Theresa May has admitted responsibility for the Conservative Party’s disastrous election result, telling her backbench MPs: "I got us into this mess, and I'm going to get us out."
The Prime Minister’s comments came during a meeting with Conservative MPs, the first time she has faced them since squandering her party's majority in the House of Commons.
She also signalled that she may be open to re-calibrating her approach to Brexit, telling MPs that she would listen to "all voices" in the party on the issue.
Backbenchers reported that Ms May was given a far colder reception than when she first took control of the party last year, but said she had been "contrite" following her catastrophic election gamble.
The meeting of the Conservative 1922 Committee, which is meant to speak for backbenchers in the party, was brought forward a day as Ms May urgently tried to shore up her vulnerable position amid talk of a potential coup.
The Prime Minister said to her MPs that she would only stay as leader "as long as you want me", but indicated a clear intention to remian in Downing Street with her pledge to get the party out of the "mess" her premiership has left it in.
But she also paved the way for changes in her approach to Brexit, which has riled many who want to see her striking a more collaborative tone.
Pushed on her approach to EU withdrawal by a Brexiteer at the meeting, the PM said that it is important to "listen to all voices in the party".
Among those MPs who asked questions at the gathering in Palace of Westminster committee room, were former leader Iain Duncan Smith and ex-education secretary Nicky Morgan.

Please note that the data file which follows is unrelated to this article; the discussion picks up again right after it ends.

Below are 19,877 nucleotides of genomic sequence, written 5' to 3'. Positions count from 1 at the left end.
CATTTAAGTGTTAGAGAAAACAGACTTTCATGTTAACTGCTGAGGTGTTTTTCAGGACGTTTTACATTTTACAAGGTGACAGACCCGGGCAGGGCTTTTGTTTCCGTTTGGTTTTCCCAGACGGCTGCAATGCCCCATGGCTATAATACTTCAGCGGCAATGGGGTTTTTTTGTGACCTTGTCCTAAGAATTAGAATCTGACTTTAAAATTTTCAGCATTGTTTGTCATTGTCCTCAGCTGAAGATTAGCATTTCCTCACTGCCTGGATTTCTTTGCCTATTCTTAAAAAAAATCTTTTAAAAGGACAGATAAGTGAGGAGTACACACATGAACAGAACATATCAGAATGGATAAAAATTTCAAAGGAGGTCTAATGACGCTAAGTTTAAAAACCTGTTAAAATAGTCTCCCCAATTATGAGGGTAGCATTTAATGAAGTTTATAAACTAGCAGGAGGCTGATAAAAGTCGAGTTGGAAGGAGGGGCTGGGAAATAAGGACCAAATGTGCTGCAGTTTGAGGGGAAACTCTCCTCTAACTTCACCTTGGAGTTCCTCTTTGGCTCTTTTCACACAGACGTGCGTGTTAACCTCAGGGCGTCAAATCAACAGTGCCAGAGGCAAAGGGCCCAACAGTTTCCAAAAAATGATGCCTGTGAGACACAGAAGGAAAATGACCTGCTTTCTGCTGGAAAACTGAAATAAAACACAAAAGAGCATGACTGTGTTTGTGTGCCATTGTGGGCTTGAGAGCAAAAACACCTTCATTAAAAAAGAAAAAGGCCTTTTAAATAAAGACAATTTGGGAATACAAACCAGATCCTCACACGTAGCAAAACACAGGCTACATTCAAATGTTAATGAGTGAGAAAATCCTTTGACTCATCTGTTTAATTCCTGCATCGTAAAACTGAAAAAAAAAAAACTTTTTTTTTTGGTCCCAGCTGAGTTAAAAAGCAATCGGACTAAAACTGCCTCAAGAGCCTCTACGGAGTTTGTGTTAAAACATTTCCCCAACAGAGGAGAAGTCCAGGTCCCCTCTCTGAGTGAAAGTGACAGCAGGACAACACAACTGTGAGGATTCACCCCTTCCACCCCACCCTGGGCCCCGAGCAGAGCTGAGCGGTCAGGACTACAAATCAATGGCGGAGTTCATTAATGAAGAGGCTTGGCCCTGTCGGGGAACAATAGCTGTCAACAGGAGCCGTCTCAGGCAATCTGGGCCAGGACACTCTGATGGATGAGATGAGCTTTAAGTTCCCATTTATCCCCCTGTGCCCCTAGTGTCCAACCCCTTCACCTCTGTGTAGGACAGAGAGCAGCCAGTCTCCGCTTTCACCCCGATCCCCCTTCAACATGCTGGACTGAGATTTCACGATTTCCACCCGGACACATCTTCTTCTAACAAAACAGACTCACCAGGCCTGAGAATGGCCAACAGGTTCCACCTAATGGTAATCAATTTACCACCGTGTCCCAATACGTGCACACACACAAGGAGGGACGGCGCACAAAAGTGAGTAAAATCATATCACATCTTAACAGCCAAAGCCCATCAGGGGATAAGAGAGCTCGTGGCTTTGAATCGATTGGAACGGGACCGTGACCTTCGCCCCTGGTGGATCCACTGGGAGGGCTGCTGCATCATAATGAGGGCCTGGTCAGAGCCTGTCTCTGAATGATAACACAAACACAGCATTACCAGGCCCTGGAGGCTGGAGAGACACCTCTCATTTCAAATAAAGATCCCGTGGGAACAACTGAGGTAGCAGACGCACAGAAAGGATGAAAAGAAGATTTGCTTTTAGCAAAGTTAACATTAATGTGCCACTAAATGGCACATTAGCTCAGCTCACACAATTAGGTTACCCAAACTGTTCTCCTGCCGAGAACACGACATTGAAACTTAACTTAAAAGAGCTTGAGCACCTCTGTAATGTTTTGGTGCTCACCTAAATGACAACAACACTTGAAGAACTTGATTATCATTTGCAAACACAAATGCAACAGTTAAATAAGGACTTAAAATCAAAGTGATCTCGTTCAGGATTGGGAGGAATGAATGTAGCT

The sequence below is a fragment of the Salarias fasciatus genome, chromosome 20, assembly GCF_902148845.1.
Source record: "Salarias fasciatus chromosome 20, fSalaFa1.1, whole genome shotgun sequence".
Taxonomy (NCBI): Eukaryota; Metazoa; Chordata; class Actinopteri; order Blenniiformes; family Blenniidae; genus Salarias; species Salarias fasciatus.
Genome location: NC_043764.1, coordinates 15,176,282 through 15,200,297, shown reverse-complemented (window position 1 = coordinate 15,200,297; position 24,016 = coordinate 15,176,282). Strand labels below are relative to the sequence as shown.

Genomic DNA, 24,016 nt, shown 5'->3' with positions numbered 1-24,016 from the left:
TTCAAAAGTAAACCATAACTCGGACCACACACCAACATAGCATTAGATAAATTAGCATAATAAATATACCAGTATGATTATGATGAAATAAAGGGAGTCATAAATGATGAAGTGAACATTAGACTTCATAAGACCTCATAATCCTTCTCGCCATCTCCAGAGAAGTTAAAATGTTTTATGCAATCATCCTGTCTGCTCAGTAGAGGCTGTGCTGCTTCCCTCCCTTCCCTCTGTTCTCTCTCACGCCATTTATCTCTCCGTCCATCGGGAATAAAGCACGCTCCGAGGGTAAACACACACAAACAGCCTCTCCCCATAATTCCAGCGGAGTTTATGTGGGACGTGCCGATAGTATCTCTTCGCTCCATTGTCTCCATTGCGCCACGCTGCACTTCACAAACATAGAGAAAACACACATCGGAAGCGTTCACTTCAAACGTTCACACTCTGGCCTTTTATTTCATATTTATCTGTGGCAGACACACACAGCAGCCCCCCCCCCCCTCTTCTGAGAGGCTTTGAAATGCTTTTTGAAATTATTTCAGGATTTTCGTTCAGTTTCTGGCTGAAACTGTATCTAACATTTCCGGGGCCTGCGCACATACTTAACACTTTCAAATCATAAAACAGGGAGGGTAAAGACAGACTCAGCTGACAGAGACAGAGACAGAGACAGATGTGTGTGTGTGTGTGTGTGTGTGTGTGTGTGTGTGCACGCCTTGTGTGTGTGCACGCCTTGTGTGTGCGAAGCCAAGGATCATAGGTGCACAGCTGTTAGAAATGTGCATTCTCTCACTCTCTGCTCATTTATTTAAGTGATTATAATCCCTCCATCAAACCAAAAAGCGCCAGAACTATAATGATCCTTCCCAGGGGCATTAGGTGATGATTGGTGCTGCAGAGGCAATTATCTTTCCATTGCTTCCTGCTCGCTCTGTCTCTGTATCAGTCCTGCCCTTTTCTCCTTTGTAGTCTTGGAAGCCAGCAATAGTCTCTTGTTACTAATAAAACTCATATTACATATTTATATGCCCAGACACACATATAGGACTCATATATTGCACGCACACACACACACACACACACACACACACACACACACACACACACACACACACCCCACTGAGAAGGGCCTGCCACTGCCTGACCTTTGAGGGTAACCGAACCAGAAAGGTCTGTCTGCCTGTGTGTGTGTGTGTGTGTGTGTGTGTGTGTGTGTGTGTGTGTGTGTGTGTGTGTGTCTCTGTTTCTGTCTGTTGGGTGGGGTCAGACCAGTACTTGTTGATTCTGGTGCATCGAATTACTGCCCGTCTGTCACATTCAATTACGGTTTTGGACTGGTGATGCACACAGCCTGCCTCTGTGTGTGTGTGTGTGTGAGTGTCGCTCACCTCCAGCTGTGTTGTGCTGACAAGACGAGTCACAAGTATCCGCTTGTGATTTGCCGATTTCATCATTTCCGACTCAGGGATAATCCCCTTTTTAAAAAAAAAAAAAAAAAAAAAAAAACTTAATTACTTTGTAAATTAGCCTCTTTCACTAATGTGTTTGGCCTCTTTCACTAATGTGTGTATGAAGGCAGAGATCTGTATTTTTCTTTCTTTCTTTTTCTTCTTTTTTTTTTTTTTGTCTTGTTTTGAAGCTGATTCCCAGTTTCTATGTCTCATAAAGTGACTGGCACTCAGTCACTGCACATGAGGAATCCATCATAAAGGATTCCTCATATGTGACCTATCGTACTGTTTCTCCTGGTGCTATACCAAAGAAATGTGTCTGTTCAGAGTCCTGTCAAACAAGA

One MP at the crowded meeting described the Prime Minister as "contrite and genuine, but not on her knees", as Ms May repeatedly apologised for the election result that cost her party its grip on power.
Others reported that the Prime Minister offered reassurances ahead of a meeting with the DUP tomorrow, that any deal she strikes with the Northern Irish unionists will not affect gay rights.
Another Tory MP said there was no discussion at the meeting of how long Mrs May would remain in post, adding: "she's won, she's got to be PM".
The event came shortly after it was revealed that the State Opening of Parliament could be delayed beyond its scheduled date of June 19 by ongoing negotiations with the DUP to prop up Ms May's minority administration. The planned start of talks on Britain's withdrawal from the EU on the same date could also be put back.
Senior Conservatives acknowledged that the failure to secure an overall majority in the Commons will also mean the agenda set out in their manifesto would have to be "pruned back".Reuse content